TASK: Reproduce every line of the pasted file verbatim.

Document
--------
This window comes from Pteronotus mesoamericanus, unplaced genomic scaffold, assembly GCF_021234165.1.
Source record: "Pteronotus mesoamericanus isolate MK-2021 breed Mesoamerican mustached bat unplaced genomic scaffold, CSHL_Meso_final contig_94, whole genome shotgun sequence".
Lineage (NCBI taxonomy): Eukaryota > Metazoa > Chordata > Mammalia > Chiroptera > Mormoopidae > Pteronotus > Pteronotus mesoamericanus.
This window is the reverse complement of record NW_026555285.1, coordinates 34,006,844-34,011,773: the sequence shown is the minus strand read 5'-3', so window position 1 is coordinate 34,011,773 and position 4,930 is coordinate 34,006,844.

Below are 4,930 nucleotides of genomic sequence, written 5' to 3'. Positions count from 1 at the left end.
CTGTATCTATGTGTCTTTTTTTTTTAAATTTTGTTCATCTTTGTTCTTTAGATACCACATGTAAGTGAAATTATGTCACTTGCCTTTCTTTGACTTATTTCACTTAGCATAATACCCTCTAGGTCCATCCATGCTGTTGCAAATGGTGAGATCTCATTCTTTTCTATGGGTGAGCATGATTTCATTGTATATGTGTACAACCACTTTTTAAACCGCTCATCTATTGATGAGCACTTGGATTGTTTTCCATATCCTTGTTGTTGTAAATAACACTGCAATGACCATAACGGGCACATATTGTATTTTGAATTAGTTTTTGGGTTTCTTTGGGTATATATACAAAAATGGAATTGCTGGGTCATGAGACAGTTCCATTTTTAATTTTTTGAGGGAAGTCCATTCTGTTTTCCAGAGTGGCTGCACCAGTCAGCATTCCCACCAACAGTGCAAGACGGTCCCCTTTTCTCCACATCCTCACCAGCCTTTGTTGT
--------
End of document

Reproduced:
This window comes from Pteronotus mesoamericanus, unplaced genomic scaffold, assembly GCF_021234165.1.
Source record: "Pteronotus mesoamericanus isolate MK-2021 breed Mesoamerican mustached bat unplaced genomic scaffold, CSHL_Meso_final contig_94, whole genome shotgun sequence".
Lineage (NCBI taxonomy): Eukaryota > Metazoa > Chordata > Mammalia > Chiroptera > Mormoopidae > Pteronotus > Pteronotus mesoamericanus.
This window is the reverse complement of record NW_026555285.1, coordinates 34,006,844-34,011,773: the sequence shown is the minus strand read 5'-3', so window position 1 is coordinate 34,011,773 and position 4,930 is coordinate 34,006,844.

Below are 4,930 nucleotides of genomic sequence, written 5' to 3'. Positions count from 1 at the left end.
CTGTATCTATGTGTCTTTTTTTTTTAAATTTTGTTCATCTTTGTTCTTTAGATACCACATGTAAGTGAAATTATGTCACTTGCCTTTCTTTGACTTATTTCACTTAGCATAATACCCTCTAGGTCCATCCATGCTGTTGCAAATGGTGAGATCTCATTCTTTTCTATGGGTGAGCATGATTTCATTGTATATGTGTACAACCACTTTTTAAACCGCTCATCTATTGATGAGCACTTGGATTGTTTTCCATATCCTTGTTGTTGTAAATAACACTGCAATGACCATAACGGGCACATATTGTATTTTGAATTAGTTTTTGGGTTTCTTTGGGTATATATACAAAAATGGAATTGCTGGGTCATGAGACAGTTCCATTTTTAATTTTTTGAGGGAAGTCCATTCTGTTTTCCAGAGTGGCTGCACCAGTCAGCATTCCCACCAACAGTGCAAGACGGTCCCCTTTTCTCCACATCCTCACCAGCCTTTGTTGT